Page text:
Books by Brights

Human Rights as Social Construction

Author: Benjamin Gregg
Published by: Cambridge University Press (2012)
[Paperback] 9781107612945
[Hardcover] 9781107015937
[ebook] 9781139211758
To Purchase: Amazon USA


Most conceptions of human rights rely on metaphysical or theological assumptions that construe them as possible only as something imposed from outside existing communities. Most people, in other words, presume that human rights come from nature, God, or the United Nations. This book argues that reliance on such putative sources actually undermines human rights. Benjamin Gregg envisions an alternative; he sees human rights as locally developed, freely embraced, and indigenously valid. Human rights, he posits, can be created by the average, ordinary people to whom they are addressed, and that they are valid only if embraced by those to whom they would apply. To view human rights in this manner is to increase the chances and opportunities that more people across the globe will come to embrace them.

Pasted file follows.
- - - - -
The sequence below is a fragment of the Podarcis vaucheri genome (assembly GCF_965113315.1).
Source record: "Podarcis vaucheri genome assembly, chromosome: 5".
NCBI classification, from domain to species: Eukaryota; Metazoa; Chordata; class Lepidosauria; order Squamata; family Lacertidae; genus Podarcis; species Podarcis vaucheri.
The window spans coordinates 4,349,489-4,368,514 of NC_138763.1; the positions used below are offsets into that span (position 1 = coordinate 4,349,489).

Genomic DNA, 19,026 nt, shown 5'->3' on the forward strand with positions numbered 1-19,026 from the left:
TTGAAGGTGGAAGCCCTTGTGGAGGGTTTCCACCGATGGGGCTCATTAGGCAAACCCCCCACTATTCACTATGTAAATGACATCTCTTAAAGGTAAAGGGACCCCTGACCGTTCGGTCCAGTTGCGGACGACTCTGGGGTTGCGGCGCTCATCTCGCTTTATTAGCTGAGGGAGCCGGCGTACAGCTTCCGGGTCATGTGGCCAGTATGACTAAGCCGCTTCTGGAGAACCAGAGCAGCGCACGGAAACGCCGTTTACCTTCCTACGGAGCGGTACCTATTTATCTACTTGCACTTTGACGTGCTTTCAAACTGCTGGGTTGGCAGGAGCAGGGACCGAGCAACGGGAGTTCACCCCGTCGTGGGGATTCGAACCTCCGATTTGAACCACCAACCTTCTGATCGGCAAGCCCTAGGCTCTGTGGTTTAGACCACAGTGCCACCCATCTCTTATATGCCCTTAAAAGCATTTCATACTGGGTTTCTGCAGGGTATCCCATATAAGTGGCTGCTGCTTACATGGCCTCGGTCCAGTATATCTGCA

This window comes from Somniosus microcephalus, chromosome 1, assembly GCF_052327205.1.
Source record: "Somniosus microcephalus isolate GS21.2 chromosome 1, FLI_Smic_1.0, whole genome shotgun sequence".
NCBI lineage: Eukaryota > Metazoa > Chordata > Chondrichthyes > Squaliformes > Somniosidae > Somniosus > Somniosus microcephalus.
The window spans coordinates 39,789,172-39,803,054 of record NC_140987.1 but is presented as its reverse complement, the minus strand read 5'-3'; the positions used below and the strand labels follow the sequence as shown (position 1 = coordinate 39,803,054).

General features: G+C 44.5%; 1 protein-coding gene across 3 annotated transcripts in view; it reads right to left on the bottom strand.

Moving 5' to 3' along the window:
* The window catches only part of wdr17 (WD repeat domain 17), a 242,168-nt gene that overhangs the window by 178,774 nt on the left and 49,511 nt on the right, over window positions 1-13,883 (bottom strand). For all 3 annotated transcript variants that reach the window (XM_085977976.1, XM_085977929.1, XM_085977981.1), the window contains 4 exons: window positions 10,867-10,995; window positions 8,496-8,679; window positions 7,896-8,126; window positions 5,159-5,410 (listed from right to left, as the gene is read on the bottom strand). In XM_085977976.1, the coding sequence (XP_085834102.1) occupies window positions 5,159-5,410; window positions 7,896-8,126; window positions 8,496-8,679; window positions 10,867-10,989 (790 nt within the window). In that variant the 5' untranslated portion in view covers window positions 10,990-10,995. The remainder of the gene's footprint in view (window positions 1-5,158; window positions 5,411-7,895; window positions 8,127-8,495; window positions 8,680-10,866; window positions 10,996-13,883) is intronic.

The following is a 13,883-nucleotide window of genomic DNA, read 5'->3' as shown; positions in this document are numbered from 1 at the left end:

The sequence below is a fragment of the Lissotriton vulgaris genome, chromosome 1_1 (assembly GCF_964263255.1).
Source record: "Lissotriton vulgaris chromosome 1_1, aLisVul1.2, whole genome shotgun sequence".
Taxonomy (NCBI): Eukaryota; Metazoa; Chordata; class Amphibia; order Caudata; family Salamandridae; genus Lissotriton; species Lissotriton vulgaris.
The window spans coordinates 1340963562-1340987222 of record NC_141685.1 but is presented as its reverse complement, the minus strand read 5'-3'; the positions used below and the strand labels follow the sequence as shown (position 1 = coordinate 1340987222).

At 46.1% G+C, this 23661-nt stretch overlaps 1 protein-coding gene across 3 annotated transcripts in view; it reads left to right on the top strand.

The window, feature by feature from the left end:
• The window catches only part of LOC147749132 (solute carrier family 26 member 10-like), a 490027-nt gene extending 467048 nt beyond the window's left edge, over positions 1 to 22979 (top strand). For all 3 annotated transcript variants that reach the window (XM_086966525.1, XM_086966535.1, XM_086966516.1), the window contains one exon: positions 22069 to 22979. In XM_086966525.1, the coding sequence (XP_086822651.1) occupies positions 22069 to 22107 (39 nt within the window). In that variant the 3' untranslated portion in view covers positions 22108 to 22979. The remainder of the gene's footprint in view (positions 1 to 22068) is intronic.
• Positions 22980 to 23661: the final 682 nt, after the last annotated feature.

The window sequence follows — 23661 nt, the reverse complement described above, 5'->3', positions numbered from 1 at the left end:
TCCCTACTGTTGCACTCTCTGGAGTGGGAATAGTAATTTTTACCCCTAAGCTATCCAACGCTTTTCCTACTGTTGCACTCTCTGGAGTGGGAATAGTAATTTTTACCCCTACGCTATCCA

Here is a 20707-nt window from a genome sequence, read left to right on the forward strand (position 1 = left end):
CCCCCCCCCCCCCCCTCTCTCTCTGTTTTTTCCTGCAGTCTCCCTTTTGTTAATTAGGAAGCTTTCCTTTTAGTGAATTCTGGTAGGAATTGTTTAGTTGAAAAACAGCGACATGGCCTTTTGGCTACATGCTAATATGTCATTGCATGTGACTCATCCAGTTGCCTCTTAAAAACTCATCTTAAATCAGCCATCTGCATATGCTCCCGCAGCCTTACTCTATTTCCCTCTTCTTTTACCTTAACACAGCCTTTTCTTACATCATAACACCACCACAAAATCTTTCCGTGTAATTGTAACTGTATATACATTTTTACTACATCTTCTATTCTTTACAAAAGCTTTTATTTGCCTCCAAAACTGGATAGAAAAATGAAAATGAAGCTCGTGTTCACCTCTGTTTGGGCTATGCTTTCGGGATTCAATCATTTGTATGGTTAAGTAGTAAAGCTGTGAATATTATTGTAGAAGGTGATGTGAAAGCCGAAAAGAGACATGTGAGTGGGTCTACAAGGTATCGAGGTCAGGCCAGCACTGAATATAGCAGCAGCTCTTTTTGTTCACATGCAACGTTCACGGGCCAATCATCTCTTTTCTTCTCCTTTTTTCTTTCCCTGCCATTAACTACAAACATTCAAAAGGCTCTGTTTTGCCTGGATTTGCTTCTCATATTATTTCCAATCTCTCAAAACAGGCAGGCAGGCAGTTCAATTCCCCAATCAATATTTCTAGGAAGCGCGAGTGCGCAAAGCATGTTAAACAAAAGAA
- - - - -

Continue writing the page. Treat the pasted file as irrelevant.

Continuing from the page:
“Gregg writes with urgency and clarity, and his book should be read by both cosmopolitans and their critics.” – Richard Vernon, Distinguished University Professor, University of Western Ontario

“With verve and conviction, Gregg shows how the ‘human rights state’ is a workable ideal.” – Russell Muirhead, Clements Professor of Democracy and Politics, Dartmouth College

“Gregg’s brilliantly reasoned, strikingly original, and profoundly challenging approach to human rights theory and practice may be the most significant contribution on this theme in the last decade. It deserves the widest possible reading and debate.” – Richard Falk, Professor Emeritus, International Law, Princeton University

“Gregg argues for a conception of human rights as a "natural morality" that draws on cultural resources and acknowledges developments in evolutionary neurobiology. Recommended.” M. Forman, University of Washington, CHOICE Magazine

About the Author:

Benjamin Gregg teaches social and political theory at The University of Texas at Austin and is the author of Thick Moralities, Thin Politics: Social Integration Across Communities of Belief as well as of Coping in Politics with Indeterminate Norms: A Theory of Enlightened Localism (both listed on Books by Brights).

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